Tuberculosis has shown a resurgence in nonendemic populations in recent years, a phenomenon that has been attributed to factors such as increased migration and the human immunodeficiency virus epidemic. Although the thorax is most frequently involved, tuberculosis may involve any of a number of organ systems (eg, the respiratory, cardiac, central nervous, musculoskeletal, gastrointestinal, and genitourinary systems), and timely diagnosis of the disease is paramount, since delayed treatment is associated with severe morbidity. Unfortunately, a history of infection with or exposure to tuberculosis may or may not be present, and evidence of active tuberculosis is present in less than 50% of cases. A negative tuberculin skin test does not in itself exclude infection. Furthermore, the clinical and radiologic features of tuberculosis may mimic those of many other diseases. Therefore, although in many cases biopsy or culture specimens are required to make the definitive diagnosis, it is imperative that radiologists and clinicians understand the typical distribution, patterns, and imaging manifestations of tuberculosis.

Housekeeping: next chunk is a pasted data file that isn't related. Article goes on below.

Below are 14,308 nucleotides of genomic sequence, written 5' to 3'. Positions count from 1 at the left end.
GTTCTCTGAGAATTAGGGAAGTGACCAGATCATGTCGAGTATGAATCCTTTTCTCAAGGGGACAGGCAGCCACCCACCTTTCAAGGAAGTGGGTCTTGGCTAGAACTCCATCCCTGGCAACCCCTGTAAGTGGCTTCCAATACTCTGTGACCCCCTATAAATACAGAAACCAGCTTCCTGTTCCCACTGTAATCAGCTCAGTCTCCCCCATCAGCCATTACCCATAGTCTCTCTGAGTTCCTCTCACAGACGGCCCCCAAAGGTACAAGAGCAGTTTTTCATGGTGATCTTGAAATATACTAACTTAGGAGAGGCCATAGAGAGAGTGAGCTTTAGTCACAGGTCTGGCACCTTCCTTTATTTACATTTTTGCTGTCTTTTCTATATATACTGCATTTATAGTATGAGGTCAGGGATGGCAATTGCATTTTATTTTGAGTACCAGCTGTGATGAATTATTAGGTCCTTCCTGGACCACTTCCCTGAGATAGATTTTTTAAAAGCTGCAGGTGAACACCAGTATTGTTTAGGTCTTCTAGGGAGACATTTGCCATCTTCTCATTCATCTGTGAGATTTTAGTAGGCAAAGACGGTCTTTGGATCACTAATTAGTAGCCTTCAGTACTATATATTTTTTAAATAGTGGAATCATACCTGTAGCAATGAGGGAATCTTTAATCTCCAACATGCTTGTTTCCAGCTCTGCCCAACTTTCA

(c) RSNA, 2007.